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The Gulf of Mexico produces some of the world's most delicious seafood, but we're not processing it for sushi. What gives?
Last year, PJ Stoops, a fishmonger with Louisiana Foods, persuaded a Gulf fisherman to process a few flounder for sushi, then brought the sashimi-grade fish to a handful of lucky restaurants in town. One recipient was Jason Hauck, executive chef at Soma Sushi. Hauck served the flounder as a simple preparation, topping soft bundles of vinegared rice with the tender cuts of buttery, pearl-colored fish. "These unbelievable flounder that had been caught out of either Louisiana or Texas waters," says Hauck. "It was the most amazing flounder you've ever seen come out of the Gulf. You've never seen anything like it." The sushi made with local flounder was featured on the daily-specials side of Hauck's menu of authentic Japanese dishes made with local products, and it sold out quickly. But, says Hauck, "There wasn't very many fish." In fact, those few pounds of flounder were probably the only sushi-grade fish to come out of the Gulf last year. Not that there isn't a market for sushi in Houston. Soma Sushi is just one of more than 200 sushi restaurants here, a number that grows every year. According to The NPD Group, American diners ordered more than 230 million servings of sushi in the year ending in November 2010, a 5 percent increase just from the year before.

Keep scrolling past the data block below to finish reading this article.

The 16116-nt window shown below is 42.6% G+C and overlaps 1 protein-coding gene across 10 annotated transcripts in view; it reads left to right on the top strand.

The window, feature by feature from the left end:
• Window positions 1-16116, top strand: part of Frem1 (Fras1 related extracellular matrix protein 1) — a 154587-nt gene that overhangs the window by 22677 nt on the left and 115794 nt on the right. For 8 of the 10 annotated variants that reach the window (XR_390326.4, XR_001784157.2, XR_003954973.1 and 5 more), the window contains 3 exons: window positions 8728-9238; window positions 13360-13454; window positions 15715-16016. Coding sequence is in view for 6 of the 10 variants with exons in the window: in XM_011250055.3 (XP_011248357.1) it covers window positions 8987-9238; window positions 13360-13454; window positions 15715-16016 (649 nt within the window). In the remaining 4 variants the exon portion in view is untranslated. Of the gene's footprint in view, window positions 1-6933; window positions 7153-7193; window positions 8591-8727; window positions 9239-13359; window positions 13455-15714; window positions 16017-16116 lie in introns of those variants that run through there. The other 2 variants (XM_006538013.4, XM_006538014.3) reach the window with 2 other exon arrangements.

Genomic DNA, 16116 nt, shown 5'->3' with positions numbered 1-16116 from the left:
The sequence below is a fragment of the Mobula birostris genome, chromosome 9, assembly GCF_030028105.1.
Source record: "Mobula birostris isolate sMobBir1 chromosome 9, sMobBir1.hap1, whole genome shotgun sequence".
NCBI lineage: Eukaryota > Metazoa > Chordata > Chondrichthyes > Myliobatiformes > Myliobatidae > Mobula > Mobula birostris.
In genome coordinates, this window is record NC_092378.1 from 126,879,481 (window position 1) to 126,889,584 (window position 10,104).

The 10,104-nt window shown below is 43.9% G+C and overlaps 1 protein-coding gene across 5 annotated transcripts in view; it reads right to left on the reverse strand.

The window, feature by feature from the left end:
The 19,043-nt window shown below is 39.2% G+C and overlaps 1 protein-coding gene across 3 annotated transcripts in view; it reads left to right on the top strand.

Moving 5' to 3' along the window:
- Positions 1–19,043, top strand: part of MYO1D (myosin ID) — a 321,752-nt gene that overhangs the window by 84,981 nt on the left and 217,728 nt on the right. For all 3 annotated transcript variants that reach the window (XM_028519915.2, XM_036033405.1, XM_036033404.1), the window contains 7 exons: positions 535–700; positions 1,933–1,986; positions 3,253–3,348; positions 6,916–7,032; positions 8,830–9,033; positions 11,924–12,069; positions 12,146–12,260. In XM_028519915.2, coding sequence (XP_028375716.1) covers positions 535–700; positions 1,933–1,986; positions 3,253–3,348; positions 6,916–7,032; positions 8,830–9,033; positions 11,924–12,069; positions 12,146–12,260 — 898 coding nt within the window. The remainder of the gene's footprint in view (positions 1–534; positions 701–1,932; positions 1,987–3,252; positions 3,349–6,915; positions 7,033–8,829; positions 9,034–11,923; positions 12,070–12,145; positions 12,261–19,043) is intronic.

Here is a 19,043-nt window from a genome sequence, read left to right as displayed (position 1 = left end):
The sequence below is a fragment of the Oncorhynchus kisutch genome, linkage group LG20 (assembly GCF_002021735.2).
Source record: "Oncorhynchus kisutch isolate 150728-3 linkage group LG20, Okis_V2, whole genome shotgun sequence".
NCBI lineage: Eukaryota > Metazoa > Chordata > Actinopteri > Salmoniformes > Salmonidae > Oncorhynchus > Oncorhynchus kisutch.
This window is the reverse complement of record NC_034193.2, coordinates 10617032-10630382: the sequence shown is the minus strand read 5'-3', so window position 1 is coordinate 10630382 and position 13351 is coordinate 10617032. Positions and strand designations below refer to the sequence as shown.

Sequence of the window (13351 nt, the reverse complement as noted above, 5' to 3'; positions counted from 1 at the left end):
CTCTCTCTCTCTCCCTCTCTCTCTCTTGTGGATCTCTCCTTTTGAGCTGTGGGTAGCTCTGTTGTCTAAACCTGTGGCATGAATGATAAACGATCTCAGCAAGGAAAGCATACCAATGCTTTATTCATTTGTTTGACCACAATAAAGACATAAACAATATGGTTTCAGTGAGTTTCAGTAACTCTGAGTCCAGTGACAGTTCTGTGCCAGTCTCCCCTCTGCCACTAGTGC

In our backyard — the Gulf of Mexico — nearly 1,500 varieties of finfish flourish in the salty waters, waters that produce some of the world's most delicious seafood. But no one in the Gulf is processing the fish they catch for sushi. No one is performing ike jime, as the Japanese call it, on their fish. At a time when locavorism is emphasized at every available turn, when the exhortative slogan "Stay Local, Grow Together!" posts up in every coffee shop and cocktail bar, the odds that the little pieces of snapper-topped nigirizushi you're eating came from the Gulf of Mexico are slim to none. Instead, it's imported from all over the world — Alaska, Hawaii, Spain and Japan. Jason Hauck doesn't think the situation makes sense. "We would love to be able to get more fish out of the Gulf. Pristine fish do come out, but it's still not the same," he says. "Since I got to Houston ten years ago, I wondered, 'There's these great fish that come out of the Gulf, but how come nothing is sushi-grade?'"